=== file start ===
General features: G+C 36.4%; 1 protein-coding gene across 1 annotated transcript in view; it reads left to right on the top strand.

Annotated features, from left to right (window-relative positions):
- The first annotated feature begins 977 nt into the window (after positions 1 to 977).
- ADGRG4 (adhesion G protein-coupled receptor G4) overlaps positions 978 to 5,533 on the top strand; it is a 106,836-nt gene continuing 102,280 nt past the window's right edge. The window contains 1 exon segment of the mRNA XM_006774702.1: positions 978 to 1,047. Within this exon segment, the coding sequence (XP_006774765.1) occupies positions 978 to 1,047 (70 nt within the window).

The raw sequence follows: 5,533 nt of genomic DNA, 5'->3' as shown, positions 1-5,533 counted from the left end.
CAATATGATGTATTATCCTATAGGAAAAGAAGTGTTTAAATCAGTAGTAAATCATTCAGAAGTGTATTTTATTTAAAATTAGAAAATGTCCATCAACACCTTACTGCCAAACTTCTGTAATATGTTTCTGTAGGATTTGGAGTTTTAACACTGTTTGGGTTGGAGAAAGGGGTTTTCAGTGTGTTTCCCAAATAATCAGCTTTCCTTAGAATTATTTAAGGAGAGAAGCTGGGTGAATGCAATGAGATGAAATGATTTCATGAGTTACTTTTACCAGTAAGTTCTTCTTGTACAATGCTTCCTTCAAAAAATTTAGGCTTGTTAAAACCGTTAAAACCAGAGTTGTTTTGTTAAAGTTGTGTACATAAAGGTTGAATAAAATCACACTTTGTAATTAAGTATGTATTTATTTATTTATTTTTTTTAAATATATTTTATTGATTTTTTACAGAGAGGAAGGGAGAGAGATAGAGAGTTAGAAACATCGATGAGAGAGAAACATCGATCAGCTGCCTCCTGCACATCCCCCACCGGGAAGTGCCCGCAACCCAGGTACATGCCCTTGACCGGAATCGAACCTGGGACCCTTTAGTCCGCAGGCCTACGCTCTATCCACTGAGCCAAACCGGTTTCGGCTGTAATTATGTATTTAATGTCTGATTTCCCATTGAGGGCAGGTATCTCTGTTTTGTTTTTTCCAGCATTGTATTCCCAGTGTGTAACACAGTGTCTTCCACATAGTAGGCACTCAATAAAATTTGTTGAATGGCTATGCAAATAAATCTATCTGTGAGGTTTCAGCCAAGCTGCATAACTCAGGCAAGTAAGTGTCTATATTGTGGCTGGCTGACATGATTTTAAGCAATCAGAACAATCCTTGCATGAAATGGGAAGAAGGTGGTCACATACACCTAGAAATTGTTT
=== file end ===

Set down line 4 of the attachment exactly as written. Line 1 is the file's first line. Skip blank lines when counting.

- ADGRG4 (adhesion G protein-coupled receptor G4) overlaps positions 978 to 5,533 on the top strand; it is a 106,836-nt gene continuing 102,280 nt past the window's right edge. The window contains 1 exon segment of the mRNA XM_006774702.1: positions 978 to 1,047. Within this exon segment, the coding sequence (XP_006774765.1) occupies positions 978 to 1,047 (70 nt within the window).